Akt plays differential roles during the life cycles of acute and persistent murine norovirus strains in macrophages

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Journal of virology


Akt (Protein kinase B) is a key signaling protein in eukaryotic cells that controls many cellular processes such as glucose metabolism and cell proliferation for survival. As obligate intracellular pathogens, viruses modulate host cellular processes, including Akt signaling, for optimal replication. The mechanisms by which viruses modulate Akt and the resulting effects on the infectious cycle differ widely depending on the virus. In this study, we explored the effect of Akt serine 473 phosphorylation (p-Akt) during murine norovirus (MNV) infection. p-Akt increased during infection of murine macrophages with acute MNV-1 and persistent CR3 and CR6 strains. Inhibition of Akt with MK2206, an inhibitor of all three isoforms of Akt (Akt1/2/3), reduced infectious virus progeny of all three virus strains. This reduction was due to decreased viral genome replication (CR3), defective virus assembly (MNV-1), or diminished cellular egress (CR3 and CR6) in a virus strain-dependent manner. Collectively, our data demonstrate that Akt activation increases in macrophages during the later stages of the MNV infectious cycle, which may enhance viral infection in unique ways for different virus strains. The data, for the first time, indicate a role for Akt signaling in viral assembly and highlight additional phenotypic differences between closely related MNV strains.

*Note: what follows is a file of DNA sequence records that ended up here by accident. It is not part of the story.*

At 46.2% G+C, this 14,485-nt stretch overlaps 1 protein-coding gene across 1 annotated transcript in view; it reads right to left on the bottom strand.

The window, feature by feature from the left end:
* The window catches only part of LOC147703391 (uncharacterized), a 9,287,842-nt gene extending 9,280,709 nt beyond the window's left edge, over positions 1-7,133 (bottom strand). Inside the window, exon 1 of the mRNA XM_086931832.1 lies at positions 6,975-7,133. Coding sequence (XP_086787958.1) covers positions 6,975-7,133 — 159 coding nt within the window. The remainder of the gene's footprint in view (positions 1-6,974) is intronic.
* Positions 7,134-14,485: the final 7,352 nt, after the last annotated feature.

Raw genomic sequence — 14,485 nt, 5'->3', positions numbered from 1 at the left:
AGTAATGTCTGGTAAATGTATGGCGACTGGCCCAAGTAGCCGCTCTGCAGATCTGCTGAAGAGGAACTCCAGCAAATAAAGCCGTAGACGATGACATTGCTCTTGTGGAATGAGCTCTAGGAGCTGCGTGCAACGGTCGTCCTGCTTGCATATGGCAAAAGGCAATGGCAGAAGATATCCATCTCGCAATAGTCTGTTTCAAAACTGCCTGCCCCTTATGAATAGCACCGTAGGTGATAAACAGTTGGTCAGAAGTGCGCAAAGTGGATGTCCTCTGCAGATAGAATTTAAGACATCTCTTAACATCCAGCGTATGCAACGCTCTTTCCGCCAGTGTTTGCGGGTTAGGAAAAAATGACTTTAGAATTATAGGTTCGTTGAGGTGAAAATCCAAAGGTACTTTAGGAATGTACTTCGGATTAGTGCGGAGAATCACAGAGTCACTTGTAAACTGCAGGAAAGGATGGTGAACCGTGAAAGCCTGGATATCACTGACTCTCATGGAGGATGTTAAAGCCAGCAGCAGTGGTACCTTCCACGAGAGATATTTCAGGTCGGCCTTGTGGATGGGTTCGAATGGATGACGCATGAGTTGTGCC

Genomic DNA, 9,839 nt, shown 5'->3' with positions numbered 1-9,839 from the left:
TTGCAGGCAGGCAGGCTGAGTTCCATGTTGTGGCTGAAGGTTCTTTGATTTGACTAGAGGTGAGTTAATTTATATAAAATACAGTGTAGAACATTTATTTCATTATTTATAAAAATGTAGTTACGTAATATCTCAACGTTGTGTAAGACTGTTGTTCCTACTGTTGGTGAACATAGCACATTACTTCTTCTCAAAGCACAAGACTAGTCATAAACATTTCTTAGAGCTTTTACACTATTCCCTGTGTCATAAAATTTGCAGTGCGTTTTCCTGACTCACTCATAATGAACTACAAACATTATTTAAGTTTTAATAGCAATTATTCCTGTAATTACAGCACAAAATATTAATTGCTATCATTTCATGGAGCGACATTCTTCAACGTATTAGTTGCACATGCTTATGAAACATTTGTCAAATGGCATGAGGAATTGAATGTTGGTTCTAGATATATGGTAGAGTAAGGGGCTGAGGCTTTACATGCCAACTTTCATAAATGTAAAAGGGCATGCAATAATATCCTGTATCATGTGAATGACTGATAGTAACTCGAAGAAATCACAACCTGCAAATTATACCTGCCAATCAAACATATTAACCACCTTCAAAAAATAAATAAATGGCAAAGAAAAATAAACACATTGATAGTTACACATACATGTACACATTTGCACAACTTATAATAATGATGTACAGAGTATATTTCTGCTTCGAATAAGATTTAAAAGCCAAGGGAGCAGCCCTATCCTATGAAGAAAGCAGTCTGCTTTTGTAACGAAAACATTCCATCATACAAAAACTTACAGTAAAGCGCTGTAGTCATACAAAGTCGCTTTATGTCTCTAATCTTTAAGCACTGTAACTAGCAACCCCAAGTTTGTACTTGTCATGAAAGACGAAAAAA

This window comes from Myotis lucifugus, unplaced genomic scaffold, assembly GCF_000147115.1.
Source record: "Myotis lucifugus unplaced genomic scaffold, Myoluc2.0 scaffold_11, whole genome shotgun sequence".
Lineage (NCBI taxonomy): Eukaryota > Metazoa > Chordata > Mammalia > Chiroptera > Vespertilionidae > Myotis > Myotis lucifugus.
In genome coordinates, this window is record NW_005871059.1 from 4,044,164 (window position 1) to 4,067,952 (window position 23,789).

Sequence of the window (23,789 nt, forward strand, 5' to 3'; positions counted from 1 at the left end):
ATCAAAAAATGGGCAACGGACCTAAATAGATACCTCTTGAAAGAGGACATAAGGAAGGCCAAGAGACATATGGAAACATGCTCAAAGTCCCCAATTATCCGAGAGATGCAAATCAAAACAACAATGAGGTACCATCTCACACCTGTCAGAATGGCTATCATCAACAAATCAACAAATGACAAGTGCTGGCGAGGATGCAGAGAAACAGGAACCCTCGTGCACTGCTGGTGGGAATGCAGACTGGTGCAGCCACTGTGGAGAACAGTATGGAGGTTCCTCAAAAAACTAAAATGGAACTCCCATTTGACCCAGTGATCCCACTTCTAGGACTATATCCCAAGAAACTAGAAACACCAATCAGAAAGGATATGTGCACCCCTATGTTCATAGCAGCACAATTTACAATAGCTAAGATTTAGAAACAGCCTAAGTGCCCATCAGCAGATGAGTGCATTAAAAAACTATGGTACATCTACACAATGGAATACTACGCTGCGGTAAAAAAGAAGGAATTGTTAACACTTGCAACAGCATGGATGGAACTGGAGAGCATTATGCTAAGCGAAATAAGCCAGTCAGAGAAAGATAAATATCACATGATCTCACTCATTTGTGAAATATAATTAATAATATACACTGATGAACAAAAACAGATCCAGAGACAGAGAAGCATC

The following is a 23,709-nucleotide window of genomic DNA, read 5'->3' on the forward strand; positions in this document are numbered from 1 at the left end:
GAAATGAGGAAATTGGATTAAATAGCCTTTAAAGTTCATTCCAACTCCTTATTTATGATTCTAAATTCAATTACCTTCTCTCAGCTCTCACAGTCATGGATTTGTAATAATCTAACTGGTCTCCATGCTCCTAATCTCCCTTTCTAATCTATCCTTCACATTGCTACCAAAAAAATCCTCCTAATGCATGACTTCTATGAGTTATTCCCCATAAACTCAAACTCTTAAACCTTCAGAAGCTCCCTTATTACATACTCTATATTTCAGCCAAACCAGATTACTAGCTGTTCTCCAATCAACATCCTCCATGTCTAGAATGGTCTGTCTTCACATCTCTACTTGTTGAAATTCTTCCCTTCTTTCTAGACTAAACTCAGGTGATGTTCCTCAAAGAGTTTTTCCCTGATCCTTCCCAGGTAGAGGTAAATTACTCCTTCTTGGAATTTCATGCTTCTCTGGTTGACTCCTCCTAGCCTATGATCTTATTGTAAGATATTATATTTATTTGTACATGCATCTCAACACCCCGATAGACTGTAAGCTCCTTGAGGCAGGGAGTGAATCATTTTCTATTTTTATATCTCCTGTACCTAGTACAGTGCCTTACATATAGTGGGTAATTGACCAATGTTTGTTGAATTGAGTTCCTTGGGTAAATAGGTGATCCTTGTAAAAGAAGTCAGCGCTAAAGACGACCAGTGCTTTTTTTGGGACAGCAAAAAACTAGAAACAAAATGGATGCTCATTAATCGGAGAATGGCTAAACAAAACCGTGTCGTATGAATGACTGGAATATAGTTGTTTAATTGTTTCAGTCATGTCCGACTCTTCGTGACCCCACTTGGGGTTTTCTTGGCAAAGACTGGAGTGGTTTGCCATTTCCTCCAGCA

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ePub ahead of print

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